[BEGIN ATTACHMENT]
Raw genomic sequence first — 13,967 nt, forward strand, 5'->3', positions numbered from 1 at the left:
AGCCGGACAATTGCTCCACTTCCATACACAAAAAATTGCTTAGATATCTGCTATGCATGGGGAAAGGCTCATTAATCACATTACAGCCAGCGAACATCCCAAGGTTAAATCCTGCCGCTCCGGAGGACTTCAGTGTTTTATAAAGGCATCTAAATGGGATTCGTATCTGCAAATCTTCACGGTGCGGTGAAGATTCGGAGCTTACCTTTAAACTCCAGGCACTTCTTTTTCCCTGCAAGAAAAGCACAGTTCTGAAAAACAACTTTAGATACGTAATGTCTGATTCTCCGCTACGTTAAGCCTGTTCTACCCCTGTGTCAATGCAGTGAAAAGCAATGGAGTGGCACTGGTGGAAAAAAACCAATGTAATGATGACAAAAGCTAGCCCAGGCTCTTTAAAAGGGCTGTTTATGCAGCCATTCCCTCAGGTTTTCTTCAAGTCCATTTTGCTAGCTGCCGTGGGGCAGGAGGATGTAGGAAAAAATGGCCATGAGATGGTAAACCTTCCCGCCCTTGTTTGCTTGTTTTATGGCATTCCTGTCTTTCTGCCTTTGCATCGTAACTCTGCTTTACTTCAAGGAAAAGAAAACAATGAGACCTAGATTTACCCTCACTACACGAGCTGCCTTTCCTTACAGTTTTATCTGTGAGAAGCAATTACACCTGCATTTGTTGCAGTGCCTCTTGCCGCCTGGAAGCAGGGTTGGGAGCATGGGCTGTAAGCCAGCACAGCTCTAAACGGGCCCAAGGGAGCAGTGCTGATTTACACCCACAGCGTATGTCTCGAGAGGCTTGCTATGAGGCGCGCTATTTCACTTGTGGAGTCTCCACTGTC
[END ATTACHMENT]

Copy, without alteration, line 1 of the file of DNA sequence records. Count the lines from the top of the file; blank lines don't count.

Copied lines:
Raw genomic sequence first — 13,967 nt, forward strand, 5'->3', positions numbered from 1 at the left: